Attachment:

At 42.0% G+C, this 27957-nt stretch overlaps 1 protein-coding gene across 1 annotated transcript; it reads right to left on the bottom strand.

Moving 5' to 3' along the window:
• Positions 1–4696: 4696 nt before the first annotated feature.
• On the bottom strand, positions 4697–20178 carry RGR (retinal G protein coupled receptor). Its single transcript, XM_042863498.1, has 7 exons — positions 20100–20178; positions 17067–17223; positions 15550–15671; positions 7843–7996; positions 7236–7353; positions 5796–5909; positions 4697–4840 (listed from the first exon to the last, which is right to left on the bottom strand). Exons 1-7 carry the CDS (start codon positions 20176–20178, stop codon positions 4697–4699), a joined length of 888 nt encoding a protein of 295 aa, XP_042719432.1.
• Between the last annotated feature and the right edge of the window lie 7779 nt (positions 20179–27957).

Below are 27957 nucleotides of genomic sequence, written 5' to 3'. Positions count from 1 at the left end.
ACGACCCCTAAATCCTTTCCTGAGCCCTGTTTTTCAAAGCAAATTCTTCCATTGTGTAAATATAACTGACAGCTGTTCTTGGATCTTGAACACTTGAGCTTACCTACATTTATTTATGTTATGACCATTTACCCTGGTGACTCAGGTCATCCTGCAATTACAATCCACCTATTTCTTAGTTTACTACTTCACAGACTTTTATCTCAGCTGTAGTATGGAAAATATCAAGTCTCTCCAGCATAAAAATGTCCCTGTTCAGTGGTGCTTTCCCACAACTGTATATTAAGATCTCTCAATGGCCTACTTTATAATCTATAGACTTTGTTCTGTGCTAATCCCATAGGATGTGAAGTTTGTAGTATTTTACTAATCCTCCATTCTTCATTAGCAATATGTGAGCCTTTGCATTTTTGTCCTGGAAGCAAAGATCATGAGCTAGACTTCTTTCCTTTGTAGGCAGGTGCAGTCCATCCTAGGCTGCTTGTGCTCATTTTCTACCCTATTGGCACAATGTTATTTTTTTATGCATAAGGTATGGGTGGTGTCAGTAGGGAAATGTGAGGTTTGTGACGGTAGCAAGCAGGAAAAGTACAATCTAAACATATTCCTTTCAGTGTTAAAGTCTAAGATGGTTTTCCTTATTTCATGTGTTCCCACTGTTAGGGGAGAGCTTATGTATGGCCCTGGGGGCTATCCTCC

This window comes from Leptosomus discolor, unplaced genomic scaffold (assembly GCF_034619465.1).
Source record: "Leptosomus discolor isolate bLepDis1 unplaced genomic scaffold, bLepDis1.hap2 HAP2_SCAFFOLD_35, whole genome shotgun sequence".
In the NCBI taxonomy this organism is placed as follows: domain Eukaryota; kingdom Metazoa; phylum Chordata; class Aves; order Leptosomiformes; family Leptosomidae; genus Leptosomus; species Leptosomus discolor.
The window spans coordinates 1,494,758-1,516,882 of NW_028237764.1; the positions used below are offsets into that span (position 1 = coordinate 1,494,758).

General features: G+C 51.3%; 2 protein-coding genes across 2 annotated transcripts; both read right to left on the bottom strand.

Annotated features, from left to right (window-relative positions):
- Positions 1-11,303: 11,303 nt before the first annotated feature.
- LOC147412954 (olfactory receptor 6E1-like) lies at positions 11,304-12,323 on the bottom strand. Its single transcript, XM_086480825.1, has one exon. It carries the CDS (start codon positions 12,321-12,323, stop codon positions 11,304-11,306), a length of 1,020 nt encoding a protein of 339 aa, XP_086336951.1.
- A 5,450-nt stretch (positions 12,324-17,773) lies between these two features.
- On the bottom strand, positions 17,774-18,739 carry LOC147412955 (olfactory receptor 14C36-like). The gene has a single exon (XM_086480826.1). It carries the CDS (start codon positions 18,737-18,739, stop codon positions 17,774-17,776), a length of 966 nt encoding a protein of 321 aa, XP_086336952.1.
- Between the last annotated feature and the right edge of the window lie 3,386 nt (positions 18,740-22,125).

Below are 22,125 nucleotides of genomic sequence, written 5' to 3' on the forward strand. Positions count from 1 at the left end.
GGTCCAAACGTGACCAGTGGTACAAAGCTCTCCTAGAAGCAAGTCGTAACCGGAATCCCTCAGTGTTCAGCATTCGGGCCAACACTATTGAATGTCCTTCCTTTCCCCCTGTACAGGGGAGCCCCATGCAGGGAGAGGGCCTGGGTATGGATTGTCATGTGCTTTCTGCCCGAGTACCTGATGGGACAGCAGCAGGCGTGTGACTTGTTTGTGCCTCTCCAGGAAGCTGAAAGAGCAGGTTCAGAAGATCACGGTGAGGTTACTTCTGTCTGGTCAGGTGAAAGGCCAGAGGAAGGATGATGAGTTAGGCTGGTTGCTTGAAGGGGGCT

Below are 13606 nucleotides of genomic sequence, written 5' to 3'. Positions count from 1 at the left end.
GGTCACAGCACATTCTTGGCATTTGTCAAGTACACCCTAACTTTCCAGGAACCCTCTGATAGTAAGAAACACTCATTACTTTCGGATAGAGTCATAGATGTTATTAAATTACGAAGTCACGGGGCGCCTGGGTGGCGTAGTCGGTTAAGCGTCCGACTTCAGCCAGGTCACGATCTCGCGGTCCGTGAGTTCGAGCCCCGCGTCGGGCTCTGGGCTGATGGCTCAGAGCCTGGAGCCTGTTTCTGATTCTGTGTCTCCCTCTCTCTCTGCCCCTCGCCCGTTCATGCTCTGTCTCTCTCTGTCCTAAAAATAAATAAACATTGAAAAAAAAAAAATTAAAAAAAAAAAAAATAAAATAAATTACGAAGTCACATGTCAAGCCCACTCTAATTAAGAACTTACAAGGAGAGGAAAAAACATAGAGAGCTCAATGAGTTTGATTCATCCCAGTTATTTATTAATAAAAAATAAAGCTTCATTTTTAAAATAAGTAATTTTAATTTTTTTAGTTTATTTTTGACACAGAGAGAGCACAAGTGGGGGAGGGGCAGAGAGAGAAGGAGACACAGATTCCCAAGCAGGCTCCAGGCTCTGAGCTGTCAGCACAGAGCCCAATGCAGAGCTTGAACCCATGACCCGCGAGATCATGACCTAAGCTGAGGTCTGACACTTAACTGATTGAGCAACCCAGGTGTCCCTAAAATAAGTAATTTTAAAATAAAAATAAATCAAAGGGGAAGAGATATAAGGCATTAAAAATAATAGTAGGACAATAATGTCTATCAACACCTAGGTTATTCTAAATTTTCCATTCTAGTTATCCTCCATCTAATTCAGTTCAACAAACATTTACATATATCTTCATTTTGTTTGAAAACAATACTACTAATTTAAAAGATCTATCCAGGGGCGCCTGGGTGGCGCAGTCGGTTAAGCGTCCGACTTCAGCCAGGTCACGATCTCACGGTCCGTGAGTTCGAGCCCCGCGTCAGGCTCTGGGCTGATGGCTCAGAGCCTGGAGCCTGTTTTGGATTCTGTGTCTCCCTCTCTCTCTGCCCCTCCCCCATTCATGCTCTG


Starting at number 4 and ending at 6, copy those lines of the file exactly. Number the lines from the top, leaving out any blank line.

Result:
• On the bottom strand, positions 4697–20178 carry RGR (retinal G protein coupled receptor). Its single transcript, XM_042863498.1, has 7 exons — positions 20100–20178; positions 17067–17223; positions 15550–15671; positions 7843–7996; positions 7236–7353; positions 5796–5909; positions 4697–4840 (listed from the first exon to the last, which is right to left on the bottom strand). Exons 1-7 carry the CDS (start codon positions 20176–20178, stop codon positions 4697–4699), a joined length of 888 nt encoding a protein of 295 aa, XP_042719432.1.
• Between the last annotated feature and the right edge of the window lie 7779 nt (positions 20179–27957).

Below are 27957 nucleotides of genomic sequence, written 5' to 3'. Positions count from 1 at the left end.